Story last updated at 7:18 PM on Wednesday, September 13, 2006

Editoial - Unlimited property tax exemption needs to go — now

The Kenai Peninsula Borough Assembly’s use of a residency requirement in an attempt to rein in the unlimited property tax exemption previously given to senior citizens is a step in the wrong direction.

The assembly needs to bite the bullet and cap the exemption at the state-mandated $150,000. Period. Otherwise the issue will continue to drag on, in effect, forcing nonseniors to shoulder a bigger share of the borough’s tax burden than should be required of them.

Capping the exemption is not being disrespectful to seniors. It isn’t ignoring their contribution to the quality of borough life. It isn’t designed to send them to the poorhouse or elsewhere to enjoy their retirement.

But the exemption, even with the residency requirement, penalizes other residents who live and work here. Given the borough’s changing demographics — more seniors, fewer young families — the unlimited exemption is just not fair.

When the assembly meets in Homer next week, it should reconsider this ill-advised, poorly considered residency requirement and defeat it. Then, it should ask the borough mayor to present a comprehensive rewrite of the property tax exemption ordinance for the assembly to consider. That rewrite should cap the exemption at $150,000 and provide relief for hardship cases. No senior should fear losing his or her property once the exemption is capped.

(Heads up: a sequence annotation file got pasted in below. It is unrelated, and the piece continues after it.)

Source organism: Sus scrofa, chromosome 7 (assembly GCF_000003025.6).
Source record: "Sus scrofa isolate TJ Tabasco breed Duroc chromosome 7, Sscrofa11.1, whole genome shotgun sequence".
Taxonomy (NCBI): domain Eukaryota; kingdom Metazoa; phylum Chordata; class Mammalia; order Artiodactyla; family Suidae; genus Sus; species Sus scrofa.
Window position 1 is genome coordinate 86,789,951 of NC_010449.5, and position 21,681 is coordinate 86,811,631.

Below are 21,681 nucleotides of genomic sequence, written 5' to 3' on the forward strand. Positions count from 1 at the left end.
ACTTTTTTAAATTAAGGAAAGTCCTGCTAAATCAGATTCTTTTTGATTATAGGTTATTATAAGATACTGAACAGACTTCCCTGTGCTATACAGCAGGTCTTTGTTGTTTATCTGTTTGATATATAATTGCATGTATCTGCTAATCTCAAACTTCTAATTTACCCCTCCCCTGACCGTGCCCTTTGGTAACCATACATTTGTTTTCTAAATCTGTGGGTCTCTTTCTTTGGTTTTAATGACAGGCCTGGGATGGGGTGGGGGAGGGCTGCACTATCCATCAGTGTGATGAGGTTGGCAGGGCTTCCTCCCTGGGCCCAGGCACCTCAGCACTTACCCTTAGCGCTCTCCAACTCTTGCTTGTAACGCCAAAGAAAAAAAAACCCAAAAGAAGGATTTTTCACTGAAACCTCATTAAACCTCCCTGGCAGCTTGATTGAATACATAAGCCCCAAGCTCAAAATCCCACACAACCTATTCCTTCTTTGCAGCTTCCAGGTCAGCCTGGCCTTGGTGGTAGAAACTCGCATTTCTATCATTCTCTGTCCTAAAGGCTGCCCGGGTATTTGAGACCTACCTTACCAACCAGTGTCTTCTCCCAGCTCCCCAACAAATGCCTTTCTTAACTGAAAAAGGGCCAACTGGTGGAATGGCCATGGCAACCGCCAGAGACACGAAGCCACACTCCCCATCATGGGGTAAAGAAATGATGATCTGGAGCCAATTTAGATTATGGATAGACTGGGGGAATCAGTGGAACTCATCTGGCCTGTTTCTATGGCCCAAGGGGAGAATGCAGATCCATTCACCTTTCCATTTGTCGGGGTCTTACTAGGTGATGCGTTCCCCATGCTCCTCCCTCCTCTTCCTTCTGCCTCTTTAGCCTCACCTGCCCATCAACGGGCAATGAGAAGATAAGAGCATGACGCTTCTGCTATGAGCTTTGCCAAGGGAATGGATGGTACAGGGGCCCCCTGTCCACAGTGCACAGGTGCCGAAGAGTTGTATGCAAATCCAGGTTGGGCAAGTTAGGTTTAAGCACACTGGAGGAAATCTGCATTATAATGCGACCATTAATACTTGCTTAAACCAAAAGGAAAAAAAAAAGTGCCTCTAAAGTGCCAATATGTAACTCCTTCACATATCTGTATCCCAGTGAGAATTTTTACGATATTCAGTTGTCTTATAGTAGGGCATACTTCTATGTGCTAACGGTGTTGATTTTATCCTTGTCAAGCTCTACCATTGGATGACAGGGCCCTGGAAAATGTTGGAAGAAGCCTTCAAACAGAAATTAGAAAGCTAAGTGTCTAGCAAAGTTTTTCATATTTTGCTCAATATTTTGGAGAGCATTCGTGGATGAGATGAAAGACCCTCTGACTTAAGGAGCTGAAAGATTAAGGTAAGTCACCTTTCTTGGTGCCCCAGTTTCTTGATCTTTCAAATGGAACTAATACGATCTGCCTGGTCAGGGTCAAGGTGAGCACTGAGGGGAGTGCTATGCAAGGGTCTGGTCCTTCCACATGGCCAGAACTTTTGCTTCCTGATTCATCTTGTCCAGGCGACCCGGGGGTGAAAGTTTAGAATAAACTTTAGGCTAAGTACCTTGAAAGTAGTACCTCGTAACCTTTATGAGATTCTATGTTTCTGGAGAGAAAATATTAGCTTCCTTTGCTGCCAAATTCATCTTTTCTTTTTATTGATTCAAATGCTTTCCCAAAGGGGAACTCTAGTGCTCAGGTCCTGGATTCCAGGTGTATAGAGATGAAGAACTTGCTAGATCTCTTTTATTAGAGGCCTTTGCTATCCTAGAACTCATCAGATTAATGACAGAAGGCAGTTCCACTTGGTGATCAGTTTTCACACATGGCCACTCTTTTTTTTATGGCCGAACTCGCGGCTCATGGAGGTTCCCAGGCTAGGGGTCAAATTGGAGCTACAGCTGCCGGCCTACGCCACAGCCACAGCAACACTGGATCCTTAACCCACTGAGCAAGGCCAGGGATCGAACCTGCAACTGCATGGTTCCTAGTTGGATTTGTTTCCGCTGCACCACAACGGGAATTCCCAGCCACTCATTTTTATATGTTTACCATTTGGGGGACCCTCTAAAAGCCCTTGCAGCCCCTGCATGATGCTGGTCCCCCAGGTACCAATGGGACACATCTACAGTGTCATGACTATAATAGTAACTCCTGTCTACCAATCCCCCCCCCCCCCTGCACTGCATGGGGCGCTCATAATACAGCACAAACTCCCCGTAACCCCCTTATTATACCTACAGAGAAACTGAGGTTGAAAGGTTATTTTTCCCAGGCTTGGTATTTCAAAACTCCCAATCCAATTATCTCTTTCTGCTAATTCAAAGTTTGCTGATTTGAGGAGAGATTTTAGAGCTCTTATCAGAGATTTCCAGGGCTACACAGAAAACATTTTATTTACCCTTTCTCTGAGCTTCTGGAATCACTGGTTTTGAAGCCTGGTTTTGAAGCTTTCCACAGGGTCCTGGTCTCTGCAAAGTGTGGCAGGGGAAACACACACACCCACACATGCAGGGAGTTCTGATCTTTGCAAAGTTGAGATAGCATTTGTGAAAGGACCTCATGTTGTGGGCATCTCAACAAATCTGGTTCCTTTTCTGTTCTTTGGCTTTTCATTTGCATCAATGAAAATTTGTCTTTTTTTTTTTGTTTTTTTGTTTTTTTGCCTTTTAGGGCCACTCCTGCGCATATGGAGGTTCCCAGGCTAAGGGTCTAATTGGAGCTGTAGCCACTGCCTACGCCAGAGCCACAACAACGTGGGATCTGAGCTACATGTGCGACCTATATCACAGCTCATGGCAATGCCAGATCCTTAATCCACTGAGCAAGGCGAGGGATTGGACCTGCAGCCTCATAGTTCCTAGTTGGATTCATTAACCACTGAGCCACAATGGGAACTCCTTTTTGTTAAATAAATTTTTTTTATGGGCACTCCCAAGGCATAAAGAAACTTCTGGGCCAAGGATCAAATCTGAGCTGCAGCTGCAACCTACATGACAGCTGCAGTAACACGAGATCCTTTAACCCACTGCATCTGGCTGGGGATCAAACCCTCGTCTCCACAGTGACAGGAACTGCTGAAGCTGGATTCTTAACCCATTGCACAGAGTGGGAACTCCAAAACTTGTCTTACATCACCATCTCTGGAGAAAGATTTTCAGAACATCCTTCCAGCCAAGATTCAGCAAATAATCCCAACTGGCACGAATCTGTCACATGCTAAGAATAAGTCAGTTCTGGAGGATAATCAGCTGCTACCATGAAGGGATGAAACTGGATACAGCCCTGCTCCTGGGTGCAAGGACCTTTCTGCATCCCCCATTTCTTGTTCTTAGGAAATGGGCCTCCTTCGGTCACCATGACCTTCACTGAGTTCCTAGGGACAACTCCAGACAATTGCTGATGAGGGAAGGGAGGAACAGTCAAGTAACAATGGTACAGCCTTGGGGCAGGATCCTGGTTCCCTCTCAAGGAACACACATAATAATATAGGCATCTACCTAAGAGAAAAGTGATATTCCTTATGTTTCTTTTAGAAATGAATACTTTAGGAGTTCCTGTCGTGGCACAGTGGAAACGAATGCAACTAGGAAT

Capping the exemption is a realistic recognition that times have changed. When the ordinance took effect 20 years ago there were far fewer seniors living in the borough — and the cost to the borough was an estimated $131,000. Just five years ago, however, 1,947 seniors claimed the exemption, amounting to $210 million. This year, 2,661 seniors claimed the exemption for a total of $400 million.

By all accounts, the senior population is growing. And why not with such a great tax break? The Kenai Peninsula Borough is the only one in the state that offers the unlimited tax exemption.

In addition to doing precious little to stop what has become an entitlement that’s out of control, there’s another reason the assembly should do everything in its power to defeat this legislation and start all over: It’s too complex. The borough and its citizens don’t need more red tape.

Not only would seniors have to be eligible for a permanent fund dividend to receive the unlimited exemption, but, with some exceptions, they could not be absent from the peninsula for more than 120 days in any one year. Does anyone really think tracking these absences is the best way for borough employees to spend their time — not to mention your tax dollars?

Capping this property tax exemption is reasonable and fair. The borough no longer can afford to be unlimited in its generosity. It can make exceptions for hardship cases.

If the assembly chooses not to reconsider this residency requirement on the exemption, the borough mayor should not hesitate to veto it.